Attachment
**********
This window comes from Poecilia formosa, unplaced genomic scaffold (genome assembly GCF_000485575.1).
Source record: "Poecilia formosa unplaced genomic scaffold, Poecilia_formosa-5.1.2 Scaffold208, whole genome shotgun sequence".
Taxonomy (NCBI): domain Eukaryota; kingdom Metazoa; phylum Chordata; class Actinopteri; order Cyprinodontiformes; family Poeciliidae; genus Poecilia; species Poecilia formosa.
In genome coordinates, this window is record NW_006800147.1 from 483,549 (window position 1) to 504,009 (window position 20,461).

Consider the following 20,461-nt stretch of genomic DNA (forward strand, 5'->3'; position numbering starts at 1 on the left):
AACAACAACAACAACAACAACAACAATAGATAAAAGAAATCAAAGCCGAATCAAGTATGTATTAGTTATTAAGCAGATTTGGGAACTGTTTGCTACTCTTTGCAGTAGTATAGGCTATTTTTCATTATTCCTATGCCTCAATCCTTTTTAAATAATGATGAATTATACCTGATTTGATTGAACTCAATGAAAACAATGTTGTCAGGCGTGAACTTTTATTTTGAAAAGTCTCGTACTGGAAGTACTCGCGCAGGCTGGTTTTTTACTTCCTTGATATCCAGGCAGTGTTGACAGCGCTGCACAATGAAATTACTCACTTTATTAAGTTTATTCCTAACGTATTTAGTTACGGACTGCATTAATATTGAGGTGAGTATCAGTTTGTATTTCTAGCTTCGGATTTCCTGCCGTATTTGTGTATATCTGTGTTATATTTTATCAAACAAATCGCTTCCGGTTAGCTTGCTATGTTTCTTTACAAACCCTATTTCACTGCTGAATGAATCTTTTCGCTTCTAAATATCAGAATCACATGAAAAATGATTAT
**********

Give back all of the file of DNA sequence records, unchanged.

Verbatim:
This window comes from Poecilia formosa, unplaced genomic scaffold (genome assembly GCF_000485575.1).
Source record: "Poecilia formosa unplaced genomic scaffold, Poecilia_formosa-5.1.2 Scaffold208, whole genome shotgun sequence".
Taxonomy (NCBI): domain Eukaryota; kingdom Metazoa; phylum Chordata; class Actinopteri; order Cyprinodontiformes; family Poeciliidae; genus Poecilia; species Poecilia formosa.
In genome coordinates, this window is record NW_006800147.1 from 483,549 (window position 1) to 504,009 (window position 20,461).

Consider the following 20,461-nt stretch of genomic DNA (forward strand, 5'->3'; position numbering starts at 1 on the left):
AACAACAACAACAACAACAACAACAATAGATAAAAGAAATCAAAGCCGAATCAAGTATGTATTAGTTATTAAGCAGATTTGGGAACTGTTTGCTACTCTTTGCAGTAGTATAGGCTATTTTTCATTATTCCTATGCCTCAATCCTTTTTAAATAATGATGAATTATACCTGATTTGATTGAACTCAATGAAAACAATGTTGTCAGGCGTGAACTTTTATTTTGAAAAGTCTCGTACTGGAAGTACTCGCGCAGGCTGGTTTTTTACTTCCTTGATATCCAGGCAGTGTTGACAGCGCTGCACAATGAAATTACTCACTTTATTAAGTTTATTCCTAACGTATTTAGTTACGGACTGCATTAATATTGAGGTGAGTATCAGTTTGTATTTCTAGCTTCGGATTTCCTGCCGTATTTGTGTATATCTGTGTTATATTTTATCAAACAAATCGCTTCCGGTTAGCTTGCTATGTTTCTTTACAAACCCTATTTCACTGCTGAATGAATCTTTTCGCTTCTAAATATCAGAATCACATGAAAAATGATTAT